Research & Education

Effects of Green Tea Extract on Appetite

With millions of people already fighting excess weight and estimates for nearly half of all adults in the US to be living with obesity by 2030, affected patients need all the assistance they can get in this most difficult struggle. Beyond the dietary and lifestyle strategies that are known to improve metabolic health and aid in fat loss, an array of phytochemicals and other compounds have been shown to be effective for regulating appetite in some subjects, which has potential implications for supporting fat loss. Let’s examine the effects of green tea extract with regard to appetite.


A recent article on compounds that may be helpful for obesity explored the thermogenic properties of EGCg (epigallocatechin gallate), one of the primary polyphenols in green tea extract, noting that EGCg enhances fat oxidation and increases energy expenditure—and these effects are independent of the caffeine content. Beyond these effects, EGCg may help control appetite, a factor that cannot be ignored in the realm of fat loss. For some people, willpower is a finite resource. Patients can only be expected to white-knuckle through hunger pangs for so long. Advice to limit food intake—the amount as well as the timing—without addressing hunger is a losing proposition.  


A randomized, double-blind crossover study evaluated the effects of 752mg EGCg compared to 800mg corn starch (used as placebo) on gastric emptying in healthy women with a normal body mass index (BMI). The treatments were taken along with a liquid test meal (280 calories, 20% protein, 20% fat, 60% carb) and gastric emptying, perception of hunger, desire to eat, and satiation were assessed at baseline (fasted) and at 30, 90 and 150 minutes after supplementation. (Glucose, insulin, leptin and adiponectin were also measured.) No significant differences were found between EGCg and placebo for glucose, insulin, or leptin, but adiponectin was higher at 150 minutes in the EGCg group, and EGCg delayed gastric emptying. Subjects who took EGCg reported greater satiation at 90 minutes. Unfortunately, overall, this did not result in a significant difference in hunger or desire to eat, but the numbers reported were the means: individual subjects may have responded more powerfully, so it may be that for some individuals, but not all, EGCg could be helpful for modestly controlling appetite. Results also may have been different if test subjects had obesity or if the test meal had consisted of solid food.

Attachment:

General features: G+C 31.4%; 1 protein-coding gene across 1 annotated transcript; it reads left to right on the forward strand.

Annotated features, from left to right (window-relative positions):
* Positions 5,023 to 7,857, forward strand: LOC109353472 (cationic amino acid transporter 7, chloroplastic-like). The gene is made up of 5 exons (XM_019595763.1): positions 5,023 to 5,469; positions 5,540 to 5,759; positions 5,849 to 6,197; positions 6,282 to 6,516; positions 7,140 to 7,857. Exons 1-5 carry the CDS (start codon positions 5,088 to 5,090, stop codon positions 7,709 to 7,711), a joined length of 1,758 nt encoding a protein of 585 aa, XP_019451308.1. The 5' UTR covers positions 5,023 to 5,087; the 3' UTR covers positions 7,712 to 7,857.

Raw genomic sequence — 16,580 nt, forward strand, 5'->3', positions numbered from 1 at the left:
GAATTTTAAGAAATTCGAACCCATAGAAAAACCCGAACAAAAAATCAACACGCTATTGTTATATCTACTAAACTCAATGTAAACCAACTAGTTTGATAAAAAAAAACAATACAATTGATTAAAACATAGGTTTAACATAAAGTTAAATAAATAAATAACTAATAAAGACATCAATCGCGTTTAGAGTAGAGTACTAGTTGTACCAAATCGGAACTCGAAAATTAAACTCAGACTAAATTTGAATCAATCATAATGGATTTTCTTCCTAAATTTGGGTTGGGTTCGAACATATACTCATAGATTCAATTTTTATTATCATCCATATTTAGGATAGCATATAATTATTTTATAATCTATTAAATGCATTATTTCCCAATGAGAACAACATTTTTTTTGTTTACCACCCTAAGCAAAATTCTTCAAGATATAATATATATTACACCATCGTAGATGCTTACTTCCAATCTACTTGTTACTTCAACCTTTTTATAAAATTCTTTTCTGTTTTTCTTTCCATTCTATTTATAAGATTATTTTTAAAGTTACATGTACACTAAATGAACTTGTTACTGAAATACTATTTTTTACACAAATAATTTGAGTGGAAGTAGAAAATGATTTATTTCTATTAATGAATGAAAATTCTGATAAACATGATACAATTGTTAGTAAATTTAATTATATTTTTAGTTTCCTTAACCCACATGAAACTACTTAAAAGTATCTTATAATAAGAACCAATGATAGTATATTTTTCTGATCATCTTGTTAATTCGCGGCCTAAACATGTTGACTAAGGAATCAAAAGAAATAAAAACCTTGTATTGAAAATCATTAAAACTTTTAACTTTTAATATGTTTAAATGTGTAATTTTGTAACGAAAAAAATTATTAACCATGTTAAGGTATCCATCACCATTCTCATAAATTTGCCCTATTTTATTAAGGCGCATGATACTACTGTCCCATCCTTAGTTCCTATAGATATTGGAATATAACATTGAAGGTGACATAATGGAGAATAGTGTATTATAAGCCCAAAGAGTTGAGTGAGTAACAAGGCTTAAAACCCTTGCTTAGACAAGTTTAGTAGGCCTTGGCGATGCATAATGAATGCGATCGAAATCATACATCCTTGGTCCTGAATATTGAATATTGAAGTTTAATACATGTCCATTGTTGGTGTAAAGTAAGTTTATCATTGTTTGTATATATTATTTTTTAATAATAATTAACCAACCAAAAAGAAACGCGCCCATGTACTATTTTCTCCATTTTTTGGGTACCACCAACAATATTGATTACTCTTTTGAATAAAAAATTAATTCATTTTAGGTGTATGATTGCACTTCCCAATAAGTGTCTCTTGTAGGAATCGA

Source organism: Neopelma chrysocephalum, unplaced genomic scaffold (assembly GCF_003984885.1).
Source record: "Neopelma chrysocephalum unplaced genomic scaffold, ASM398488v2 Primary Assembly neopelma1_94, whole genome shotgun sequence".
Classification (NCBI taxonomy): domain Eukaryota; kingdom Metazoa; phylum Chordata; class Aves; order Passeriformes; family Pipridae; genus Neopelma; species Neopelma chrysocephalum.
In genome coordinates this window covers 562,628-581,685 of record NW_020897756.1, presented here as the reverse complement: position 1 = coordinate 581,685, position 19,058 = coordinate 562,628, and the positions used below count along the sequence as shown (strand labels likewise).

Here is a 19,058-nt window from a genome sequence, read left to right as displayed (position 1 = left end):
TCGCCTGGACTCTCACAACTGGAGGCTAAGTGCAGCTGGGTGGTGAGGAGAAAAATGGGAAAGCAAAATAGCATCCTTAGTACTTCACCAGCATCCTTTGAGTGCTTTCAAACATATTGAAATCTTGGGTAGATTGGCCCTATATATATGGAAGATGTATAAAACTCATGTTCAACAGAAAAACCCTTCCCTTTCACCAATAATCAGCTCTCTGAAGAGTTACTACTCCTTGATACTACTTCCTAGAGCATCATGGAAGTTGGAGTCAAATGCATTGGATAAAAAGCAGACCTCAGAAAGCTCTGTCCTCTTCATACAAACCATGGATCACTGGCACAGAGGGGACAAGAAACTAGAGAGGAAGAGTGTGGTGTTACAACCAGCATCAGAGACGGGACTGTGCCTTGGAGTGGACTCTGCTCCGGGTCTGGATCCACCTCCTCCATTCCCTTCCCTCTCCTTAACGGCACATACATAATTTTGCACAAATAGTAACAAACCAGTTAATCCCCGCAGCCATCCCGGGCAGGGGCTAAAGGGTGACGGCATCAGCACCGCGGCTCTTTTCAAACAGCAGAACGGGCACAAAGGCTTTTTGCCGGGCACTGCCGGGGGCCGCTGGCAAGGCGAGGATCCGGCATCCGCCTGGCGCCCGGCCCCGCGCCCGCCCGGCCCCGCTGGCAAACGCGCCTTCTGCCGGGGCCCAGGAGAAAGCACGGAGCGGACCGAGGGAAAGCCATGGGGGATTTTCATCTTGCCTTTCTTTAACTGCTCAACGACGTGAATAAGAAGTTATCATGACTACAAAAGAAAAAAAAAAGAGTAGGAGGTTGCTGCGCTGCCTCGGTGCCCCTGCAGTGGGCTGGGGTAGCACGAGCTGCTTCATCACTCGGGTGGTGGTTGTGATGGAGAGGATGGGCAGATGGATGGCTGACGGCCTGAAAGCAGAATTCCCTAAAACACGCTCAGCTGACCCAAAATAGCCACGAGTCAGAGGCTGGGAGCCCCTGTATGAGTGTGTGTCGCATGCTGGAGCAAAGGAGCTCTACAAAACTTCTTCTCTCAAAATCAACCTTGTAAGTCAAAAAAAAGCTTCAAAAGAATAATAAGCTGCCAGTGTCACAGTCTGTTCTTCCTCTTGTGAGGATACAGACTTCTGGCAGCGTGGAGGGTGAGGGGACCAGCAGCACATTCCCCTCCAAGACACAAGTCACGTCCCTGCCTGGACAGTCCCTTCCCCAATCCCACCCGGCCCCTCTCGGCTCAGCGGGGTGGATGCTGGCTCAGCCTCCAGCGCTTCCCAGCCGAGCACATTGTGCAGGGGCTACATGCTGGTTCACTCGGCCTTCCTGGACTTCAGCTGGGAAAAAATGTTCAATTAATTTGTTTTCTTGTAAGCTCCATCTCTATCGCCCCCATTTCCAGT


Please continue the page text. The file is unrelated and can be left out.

A separate randomized controlled trial looking at the effects of green tea on postprandial blood glucose, insulin and satiety in healthy subjects found that green tea did affect blood glucose, but not in the way you would think: compared to a test meal of white bread and sliced turkey with water, the same meal with green tea (300mL or ~10fl oz) resulted in higher plasma glucose levels at 120 minutes, although there were no differences in total area under curve for glucose and insulin. So green tea had no influence on decreasing glucose or insulin compared to water, but subjects drinking green tea reported increased fullness and satiety, which could have implications for reducing food intake at subsequent meals. This study employed green tea rather than isolated EGCg, and the flavor of the beverage may have had an influence on satiety and perceived fullness. Again, however, considering the difficulty many people have in losing excess body fat, any advantage, however small, may be useful, especially one as inexpensive as drinking green tea.


A 2019 systematic review of the effect of various bioactive phytochemicals on suppressing appetite and increasing satiety found that results for EGCg were inconclusive. Some studies showed no significant difference between EGCg and placebo in modulating appetite, hunger, fullness, or satiety, but a few studies did report benefits in one or more of these parameters. It may be that certain subjects respond favorably while others are non-responders. For those who do experience noticeably increased satiety, EGCg could be a useful adjunct in weight loss. 


What about after losing weight? As many people can attest, maintaining a lower body fat mass may be even more difficult than taking excess fat off in the first place. Green tea catechins (plus caffeine) may be beneficial for helping to reduce the likelihood of weight regain by counteracting the decrease in metabolic rate that often occurs during weight loss. (Low carbohydrate diets have been shown to potentially have a similar effect in preserving or perhaps even increasing metabolic rate [energy expenditure] after weight loss.)